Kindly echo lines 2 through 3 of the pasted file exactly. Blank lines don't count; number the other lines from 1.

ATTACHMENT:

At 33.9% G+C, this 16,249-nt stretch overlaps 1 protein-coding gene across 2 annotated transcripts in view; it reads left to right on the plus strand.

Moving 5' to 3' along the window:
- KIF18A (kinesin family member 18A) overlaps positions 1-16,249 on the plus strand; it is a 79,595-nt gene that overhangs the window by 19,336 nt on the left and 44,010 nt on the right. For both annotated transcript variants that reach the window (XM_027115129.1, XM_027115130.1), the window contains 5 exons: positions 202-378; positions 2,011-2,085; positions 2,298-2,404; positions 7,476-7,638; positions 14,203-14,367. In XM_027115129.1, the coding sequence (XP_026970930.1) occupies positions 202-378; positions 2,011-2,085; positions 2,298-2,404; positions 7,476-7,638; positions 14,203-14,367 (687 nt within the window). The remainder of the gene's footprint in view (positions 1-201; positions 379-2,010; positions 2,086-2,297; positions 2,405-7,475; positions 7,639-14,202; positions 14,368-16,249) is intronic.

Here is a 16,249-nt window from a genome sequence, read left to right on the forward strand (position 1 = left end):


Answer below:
Moving 5' to 3' along the window:
- KIF18A (kinesin family member 18A) overlaps positions 1-16,249 on the plus strand; it is a 79,595-nt gene that overhangs the window by 19,336 nt on the left and 44,010 nt on the right. For both annotated transcript variants that reach the window (XM_027115129.1, XM_027115130.1), the window contains 5 exons: positions 202-378; positions 2,011-2,085; positions 2,298-2,404; positions 7,476-7,638; positions 14,203-14,367. In XM_027115129.1, the coding sequence (XP_026970930.1) occupies positions 202-378; positions 2,011-2,085; positions 2,298-2,404; positions 7,476-7,638; positions 14,203-14,367 (687 nt within the window). The remainder of the gene's footprint in view (positions 1-201; positions 379-2,010; positions 2,086-2,297; positions 2,405-7,475; positions 7,639-14,202; positions 14,368-16,249) is intronic.